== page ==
• Epic (Folk) The glory of battle went to Beowulf, and A long narrative poem of serious tone and usually Grendel, mortally wounded, sought his sad home under the fen slope.He centers on the hero or knew surely that his life had reached its end, heroine. the number of his days gone. The hero tracks a great The hope of the Danes had come to pass—He who came from far had quest or journey and faces cleansed Hrothgars hall great enemies and and saved it from affliction. troubles. They rejoiced it that A folk epic is composed nights work. Beowulf had fulfilled his promise orally and then passed to the Danes and all from generations. the distress they had endured, Excerpts from all the trouble and sorrow, “Beowulf” had reached an end.
  • Epic (Literary) Farewell, happy fields, Literary epics are Where joy for ever dwells! Hail, horrors! hail, those that are Infernal world! and thou, profoundest Hell, attributed to known Receive thy new possessor--one who brings authors. A mind not to be changed by place or time. The mind is its own place, and in itself Can make a Heaven of Hell, a Hell of Heaven. What matter where, if I be still the same, And what I should be, all but less than he Whom thunder hath made greater? Here at least We shall be free; th Almighty hath not built Here for his envy, will not drive us hence: Here we may reign secure; and, in my choice, John Milton To reign is worth ambition, though in Hell: Book I of “Paradise Lost” Better to reign in Hell than serve in Heaven
  • Metrical Tale A type of objective Who so shall telle a tale after a man, poetry reflecting He moste reherse, as neighe as ever he medieval age can, Such poetry is Everich word, if it be in his charge, characterized by two: All speke he never so rudely and so feudal system and large; unscientific outlook of Or elles he moste tellen his tale the people untrewe, Or feinen thinges, or finden wordes newe. Geoffrey Chaucer Excerpts from Canterbury Tales Line 733
  • Types ofModernPoetry
  • Cinquain A five line poem containing 22 syllables Two Syllables How frail Four Syllables Above the bulk Six Syllables Of crashing water hangs Eight Syllables Autumnal, evanescent, wan Two Syllables The moon.
  • Acrostic Poems A poem based from the first letters of a specified subject or theme.
  • Concrete Poems Poetry In concrete poems, the Is like Flames, words are arranged to Which are create a picture that Swift and elusive relates to the content Dodging realization of the poem. Sparks, like words on the Paper, leap and dance in the Flickering firelight. The fiery Tongues, formless and shifting Shapes, tease the imiagination. Yet for those who see, Through their mind’s Eye, they burn Up the page.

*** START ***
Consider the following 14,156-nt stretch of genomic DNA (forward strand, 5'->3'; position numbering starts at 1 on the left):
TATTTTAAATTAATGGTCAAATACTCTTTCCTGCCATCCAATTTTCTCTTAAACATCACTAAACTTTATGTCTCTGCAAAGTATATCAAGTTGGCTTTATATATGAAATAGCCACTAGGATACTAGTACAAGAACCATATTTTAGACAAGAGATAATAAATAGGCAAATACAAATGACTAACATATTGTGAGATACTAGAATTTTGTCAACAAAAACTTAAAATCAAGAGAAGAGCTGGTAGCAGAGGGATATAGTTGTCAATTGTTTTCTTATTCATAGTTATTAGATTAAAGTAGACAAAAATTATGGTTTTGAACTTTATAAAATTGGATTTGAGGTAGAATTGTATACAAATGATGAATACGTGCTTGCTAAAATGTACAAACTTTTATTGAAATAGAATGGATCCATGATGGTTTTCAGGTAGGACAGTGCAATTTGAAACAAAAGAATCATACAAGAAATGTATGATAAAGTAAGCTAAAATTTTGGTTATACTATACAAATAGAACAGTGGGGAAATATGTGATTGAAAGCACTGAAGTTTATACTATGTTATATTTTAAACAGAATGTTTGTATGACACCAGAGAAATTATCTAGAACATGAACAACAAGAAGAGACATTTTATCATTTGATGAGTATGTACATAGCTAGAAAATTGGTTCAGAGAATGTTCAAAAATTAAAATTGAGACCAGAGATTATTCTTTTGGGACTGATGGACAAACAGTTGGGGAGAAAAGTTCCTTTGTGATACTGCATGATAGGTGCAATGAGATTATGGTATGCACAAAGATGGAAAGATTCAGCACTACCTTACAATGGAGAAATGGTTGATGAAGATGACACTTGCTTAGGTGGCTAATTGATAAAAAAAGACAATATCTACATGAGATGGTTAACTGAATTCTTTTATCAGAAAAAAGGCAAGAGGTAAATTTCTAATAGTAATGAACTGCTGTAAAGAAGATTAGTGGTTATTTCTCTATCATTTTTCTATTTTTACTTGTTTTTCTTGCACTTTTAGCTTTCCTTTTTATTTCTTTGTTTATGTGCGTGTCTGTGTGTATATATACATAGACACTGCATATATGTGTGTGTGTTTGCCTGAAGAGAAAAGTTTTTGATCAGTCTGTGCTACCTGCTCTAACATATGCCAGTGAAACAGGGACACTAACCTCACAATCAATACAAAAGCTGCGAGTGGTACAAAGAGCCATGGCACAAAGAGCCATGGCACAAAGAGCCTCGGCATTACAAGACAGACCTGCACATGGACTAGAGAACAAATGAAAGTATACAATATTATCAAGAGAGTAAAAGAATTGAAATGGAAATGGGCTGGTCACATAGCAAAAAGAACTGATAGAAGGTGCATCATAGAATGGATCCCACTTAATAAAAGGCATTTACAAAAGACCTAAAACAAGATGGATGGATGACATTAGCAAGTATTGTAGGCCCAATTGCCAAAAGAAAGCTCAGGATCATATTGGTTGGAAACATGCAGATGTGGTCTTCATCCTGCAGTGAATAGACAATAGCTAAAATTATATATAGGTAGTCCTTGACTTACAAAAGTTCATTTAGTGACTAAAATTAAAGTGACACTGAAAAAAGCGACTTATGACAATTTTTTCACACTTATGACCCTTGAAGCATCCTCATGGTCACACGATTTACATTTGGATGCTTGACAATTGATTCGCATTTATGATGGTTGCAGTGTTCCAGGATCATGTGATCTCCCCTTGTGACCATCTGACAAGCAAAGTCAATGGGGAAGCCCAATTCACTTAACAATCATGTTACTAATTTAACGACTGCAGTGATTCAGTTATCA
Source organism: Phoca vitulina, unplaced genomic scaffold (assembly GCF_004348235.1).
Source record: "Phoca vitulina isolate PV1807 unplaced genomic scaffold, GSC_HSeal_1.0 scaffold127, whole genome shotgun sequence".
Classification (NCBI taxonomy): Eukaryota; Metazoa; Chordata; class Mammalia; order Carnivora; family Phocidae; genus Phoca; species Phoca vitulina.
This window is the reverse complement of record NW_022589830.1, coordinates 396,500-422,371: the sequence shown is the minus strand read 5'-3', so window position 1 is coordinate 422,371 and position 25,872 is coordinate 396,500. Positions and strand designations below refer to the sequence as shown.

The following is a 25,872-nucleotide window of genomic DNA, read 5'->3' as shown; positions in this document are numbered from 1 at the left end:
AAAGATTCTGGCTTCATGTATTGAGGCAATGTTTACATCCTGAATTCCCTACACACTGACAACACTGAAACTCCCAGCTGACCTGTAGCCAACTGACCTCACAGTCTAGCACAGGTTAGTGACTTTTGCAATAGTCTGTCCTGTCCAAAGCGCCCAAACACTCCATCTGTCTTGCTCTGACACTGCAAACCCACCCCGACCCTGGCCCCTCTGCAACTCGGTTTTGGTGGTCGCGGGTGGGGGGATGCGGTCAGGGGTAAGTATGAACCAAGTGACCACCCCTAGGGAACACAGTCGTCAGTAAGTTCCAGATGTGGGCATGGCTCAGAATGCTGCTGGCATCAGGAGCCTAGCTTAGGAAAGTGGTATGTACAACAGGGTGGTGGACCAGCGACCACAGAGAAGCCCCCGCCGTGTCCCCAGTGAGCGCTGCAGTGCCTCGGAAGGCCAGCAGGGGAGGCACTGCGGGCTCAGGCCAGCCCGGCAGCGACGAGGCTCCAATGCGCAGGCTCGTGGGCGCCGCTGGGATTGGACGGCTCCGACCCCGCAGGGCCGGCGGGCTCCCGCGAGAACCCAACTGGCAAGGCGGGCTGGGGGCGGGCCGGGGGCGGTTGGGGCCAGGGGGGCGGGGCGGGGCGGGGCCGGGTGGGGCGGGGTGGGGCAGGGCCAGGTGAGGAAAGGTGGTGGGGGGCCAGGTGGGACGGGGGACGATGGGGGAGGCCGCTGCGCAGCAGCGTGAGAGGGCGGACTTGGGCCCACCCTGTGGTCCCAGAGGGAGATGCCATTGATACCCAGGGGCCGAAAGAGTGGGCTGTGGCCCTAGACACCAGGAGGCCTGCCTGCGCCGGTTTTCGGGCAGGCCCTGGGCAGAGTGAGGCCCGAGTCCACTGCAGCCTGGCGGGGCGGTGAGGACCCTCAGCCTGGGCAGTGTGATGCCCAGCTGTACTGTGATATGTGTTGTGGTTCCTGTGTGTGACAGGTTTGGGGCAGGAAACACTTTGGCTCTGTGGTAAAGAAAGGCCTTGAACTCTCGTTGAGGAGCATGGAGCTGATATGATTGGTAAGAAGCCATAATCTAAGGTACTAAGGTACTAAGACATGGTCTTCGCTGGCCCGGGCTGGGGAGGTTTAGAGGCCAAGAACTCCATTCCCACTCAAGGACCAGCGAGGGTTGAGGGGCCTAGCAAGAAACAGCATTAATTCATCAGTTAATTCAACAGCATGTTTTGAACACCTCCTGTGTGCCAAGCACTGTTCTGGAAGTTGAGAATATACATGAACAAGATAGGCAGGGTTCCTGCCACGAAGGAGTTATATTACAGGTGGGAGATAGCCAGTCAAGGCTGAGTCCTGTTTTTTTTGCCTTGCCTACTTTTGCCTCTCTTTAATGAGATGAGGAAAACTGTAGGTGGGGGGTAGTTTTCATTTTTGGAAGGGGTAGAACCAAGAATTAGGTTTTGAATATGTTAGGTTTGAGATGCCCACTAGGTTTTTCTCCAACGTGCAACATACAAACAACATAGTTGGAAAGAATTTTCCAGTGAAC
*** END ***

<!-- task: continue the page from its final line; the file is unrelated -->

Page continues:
• Diamante Poems Made up of seven lines in which the words form a diamond Noun 1 MountainTwo adjectives for 1 High, rocky Three verbs for 1 Flying, looking, killing Nouns for 1/ for 2 Eagle, power, fear, rabbit Three verbs for 2 Living, moving, making-noiseTwo adjectives for 2 Deep, beautifulNoun 2 (opposite 1) Valley
  • http://www.types-of-poetry.org.uk/ This site gives you poems in ABC order with definitions andexamples for each kind of poem!
  • Language of Poetry
  • Rhythm  The beat created by the sounds of the words in a poem  Rhythm can be created by meter, rhyme, alliteration and refrain.
  • Meter A pattern of stressed and unstressed syllables. Meter occurs when the stressed and unstressed syllables of the words in a poem are arranged in a repeating pattern. When poets write in meter, they count out the number of stressed (strong) syllables and unstressed (weak) syllables for each line. They repeat the pattern throughout the poem.
  • Meter FOOT - unit of meter.  TYPES OF FEET A foot can have two or The types of feet are three syllables. determined by the Usually consists of arrangement of one stressed and one stressed and or more unstressed unstressed syllables. syllables. (cont.)
  • Types of Feet Iambic - unstressed, stressed My mind / to me / a king / dom is / Trochaic - stressed, unstressed Listen, / lords and / ladies / gay / Anapestic - unstressed, unstressed, stressed All at once / and all o’er / with a might- / y uproar / Dactylic - stressed, unstressed, unstressed Heed not the / corpse, though a / king in your / path / Spondee – stressed, stressed Rocks, caves, / lakes, fens / and shades of death /